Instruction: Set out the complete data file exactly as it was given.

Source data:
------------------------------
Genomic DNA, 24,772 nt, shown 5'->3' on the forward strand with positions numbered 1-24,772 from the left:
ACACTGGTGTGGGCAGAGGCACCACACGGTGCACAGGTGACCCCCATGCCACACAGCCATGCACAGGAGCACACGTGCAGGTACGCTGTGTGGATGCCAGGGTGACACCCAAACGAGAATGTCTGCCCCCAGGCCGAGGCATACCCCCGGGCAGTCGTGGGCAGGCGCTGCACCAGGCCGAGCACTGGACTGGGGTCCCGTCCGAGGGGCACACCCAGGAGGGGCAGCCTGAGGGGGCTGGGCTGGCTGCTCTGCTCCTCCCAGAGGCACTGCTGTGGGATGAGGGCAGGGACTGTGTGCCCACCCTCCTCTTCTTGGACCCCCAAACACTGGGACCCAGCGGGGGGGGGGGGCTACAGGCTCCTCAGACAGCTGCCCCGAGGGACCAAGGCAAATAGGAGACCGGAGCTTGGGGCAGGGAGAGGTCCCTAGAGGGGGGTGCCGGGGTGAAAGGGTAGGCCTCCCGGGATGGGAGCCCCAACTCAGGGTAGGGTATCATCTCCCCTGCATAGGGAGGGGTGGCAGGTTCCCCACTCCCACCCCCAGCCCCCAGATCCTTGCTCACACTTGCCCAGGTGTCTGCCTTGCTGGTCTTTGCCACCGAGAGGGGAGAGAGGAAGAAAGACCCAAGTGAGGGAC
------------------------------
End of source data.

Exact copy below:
Genomic DNA, 24,772 nt, shown 5'->3' on the forward strand with positions numbered 1-24,772 from the left:
ACACTGGTGTGGGCAGAGGCACCACACGGTGCACAGGTGACCCCCATGCCACACAGCCATGCACAGGAGCACACGTGCAGGTACGCTGTGTGGATGCCAGGGTGACACCCAAACGAGAATGTCTGCCCCCAGGCCGAGGCATACCCCCGGGCAGTCGTGGGCAGGCGCTGCACCAGGCCGAGCACTGGACTGGGGTCCCGTCCGAGGGGCACACCCAGGAGGGGCAGCCTGAGGGGGCTGGGCTGGCTGCTCTGCTCCTCCCAGAGGCACTGCTGTGGGATGAGGGCAGGGACTGTGTGCCCACCCTCCTCTTCTTGGACCCCCAAACACTGGGACCCAGCGGGGGGGGGGGGCTACAGGCTCCTCAGACAGCTGCCCCGAGGGACCAAGGCAAATAGGAGACCGGAGCTTGGGGCAGGGAGAGGTCCCTAGAGGGGGGTGCCGGGGTGAAAGGGTAGGCCTCCCGGGATGGGAGCCCCAACTCAGGGTAGGGTATCATCTCCCCTGCATAGGGAGGGGTGGCAGGTTCCCCACTCCCACCCCCAGCCCCCAGATCCTTGCTCACACTTGCCCAGGTGTCTGCCTTGCTGGTCTTTGCCACCGAGAGGGGAGAGAGGAAGAAAGACCCAAGTGAGGGAC